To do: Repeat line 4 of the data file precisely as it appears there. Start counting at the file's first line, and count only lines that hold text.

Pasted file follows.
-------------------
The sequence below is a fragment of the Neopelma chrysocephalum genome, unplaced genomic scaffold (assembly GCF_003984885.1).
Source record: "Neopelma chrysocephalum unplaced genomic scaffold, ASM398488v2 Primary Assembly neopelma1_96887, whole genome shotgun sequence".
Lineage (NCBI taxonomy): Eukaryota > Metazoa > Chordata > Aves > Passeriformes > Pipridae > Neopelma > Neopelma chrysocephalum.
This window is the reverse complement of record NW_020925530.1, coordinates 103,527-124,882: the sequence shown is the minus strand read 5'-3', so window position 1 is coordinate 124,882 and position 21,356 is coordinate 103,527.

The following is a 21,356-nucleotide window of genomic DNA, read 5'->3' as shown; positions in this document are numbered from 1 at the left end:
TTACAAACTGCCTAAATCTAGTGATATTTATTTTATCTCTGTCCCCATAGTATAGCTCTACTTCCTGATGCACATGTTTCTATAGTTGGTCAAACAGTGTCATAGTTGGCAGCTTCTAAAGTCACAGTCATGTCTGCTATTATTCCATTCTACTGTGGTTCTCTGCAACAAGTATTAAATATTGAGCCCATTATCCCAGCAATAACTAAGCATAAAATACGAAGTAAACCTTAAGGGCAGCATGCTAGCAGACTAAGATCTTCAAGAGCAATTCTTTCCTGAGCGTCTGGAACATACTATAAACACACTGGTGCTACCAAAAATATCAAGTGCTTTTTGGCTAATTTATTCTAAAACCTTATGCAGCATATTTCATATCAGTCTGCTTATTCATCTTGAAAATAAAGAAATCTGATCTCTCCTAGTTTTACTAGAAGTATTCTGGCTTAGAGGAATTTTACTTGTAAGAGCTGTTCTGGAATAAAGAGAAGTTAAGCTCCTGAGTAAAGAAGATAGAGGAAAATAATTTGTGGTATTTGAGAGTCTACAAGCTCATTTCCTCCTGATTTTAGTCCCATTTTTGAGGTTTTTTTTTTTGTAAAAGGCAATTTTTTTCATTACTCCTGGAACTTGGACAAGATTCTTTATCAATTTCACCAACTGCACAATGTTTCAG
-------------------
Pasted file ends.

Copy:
This window is the reverse complement of record NW_020925530.1, coordinates 103,527-124,882: the sequence shown is the minus strand read 5'-3', so window position 1 is coordinate 124,882 and position 21,356 is coordinate 103,527.